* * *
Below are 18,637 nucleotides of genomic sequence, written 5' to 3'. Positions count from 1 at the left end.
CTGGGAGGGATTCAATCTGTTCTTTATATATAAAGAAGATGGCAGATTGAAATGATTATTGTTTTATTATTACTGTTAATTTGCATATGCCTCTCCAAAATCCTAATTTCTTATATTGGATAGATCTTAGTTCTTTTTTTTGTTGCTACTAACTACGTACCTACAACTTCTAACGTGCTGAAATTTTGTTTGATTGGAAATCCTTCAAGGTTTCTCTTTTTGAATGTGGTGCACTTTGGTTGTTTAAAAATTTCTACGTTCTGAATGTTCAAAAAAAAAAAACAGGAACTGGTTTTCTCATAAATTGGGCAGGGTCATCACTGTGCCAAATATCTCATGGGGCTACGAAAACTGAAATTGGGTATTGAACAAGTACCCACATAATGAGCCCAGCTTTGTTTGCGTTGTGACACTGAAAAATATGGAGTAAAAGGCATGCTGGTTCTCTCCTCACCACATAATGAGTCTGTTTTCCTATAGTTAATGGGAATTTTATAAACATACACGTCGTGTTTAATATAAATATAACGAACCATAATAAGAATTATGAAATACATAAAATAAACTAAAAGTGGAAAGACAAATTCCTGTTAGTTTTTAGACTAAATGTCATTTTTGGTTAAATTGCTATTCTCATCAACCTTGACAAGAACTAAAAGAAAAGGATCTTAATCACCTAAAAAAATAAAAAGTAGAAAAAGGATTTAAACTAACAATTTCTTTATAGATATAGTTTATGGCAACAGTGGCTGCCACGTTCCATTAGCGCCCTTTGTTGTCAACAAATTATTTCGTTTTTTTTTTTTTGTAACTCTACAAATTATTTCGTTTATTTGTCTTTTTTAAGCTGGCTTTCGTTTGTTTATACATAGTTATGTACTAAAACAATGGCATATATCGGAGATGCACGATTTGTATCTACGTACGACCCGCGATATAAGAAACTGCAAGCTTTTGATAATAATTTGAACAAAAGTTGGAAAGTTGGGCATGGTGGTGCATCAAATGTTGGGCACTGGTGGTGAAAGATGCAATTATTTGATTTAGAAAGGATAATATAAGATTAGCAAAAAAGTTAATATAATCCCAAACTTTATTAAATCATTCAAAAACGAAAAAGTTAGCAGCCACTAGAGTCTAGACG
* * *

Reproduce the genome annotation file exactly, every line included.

Below are 18,637 nucleotides of genomic sequence, written 5' to 3'. Positions count from 1 at the left end.
CTGGGAGGGATTCAATCTGTTCTTTATATATAAAGAAGATGGCAGATTGAAATGATTATTGTTTTATTATTACTGTTAATTTGCATATGCCTCTCCAAAATCCTAATTTCTTATATTGGATAGATCTTAGTTCTTTTTTTTGTTGCTACTAACTACGTACCTACAACTTCTAACGTGCTGAAATTTTGTTTGATTGGAAATCCTTCAAGGTTTCTCTTTTTGAATGTGGTGCACTTTGGTTGTTTAAAAATTTCTACGTTCTGAATGTTCAAAAAAAAAAAACAGGAACTGGTTTTCTCATAAATTGGGCAGGGTCATCACTGTGCCAAATATCTCATGGGGCTACGAAAACTGAAATTGGGTATTGAACAAGTACCCACATAATGAGCCCAGCTTTGTTTGCGTTGTGACACTGAAAAATATGGAGTAAAAGGCATGCTGGTTCTCTCCTCACCACATAATGAGTCTGTTTTCCTATAGTTAATGGGAATTTTATAAACATACACGTCGTGTTTAATATAAATATAACGAACCATAATAAGAATTATGAAATACATAAAATAAACTAAAAGTGGAAAGACAAATTCCTGTTAGTTTTTAGACTAAATGTCATTTTTGGTTAAATTGCTATTCTCATCAACCTTGACAAGAACTAAAAGAAAAGGATCTTAATCACCTAAAAAAATAAAAAGTAGAAAAAGGATTTAAACTAACAATTTCTTTATAGATATAGTTTATGGCAACAGTGGCTGCCACGTTCCATTAGCGCCCTTTGTTGTCAACAAATTATTTCGTTTTTTTTTTTTTGTAACTCTACAAATTATTTCGTTTATTTGTCTTTTTTAAGCTGGCTTTCGTTTGTTTATACATAGTTATGTACTAAAACAATGGCATATATCGGAGATGCACGATTTGTATCTACGTACGACCCGCGATATAAGAAACTGCAAGCTTTTGATAATAATTTGAACAAAAGTTGGAAAGTTGGGCATGGTGGTGCATCAAATGTTGGGCACTGGTGGTGAAAGATGCAATTATTTGATTTAGAAAGGATAATATAAGATTAGCAAAAAAGTTAATATAATCCCAAACTTTATTAAATCATTCAAAAACGAAAAAGTTAGCAGCCACTAGAGTCTAGACG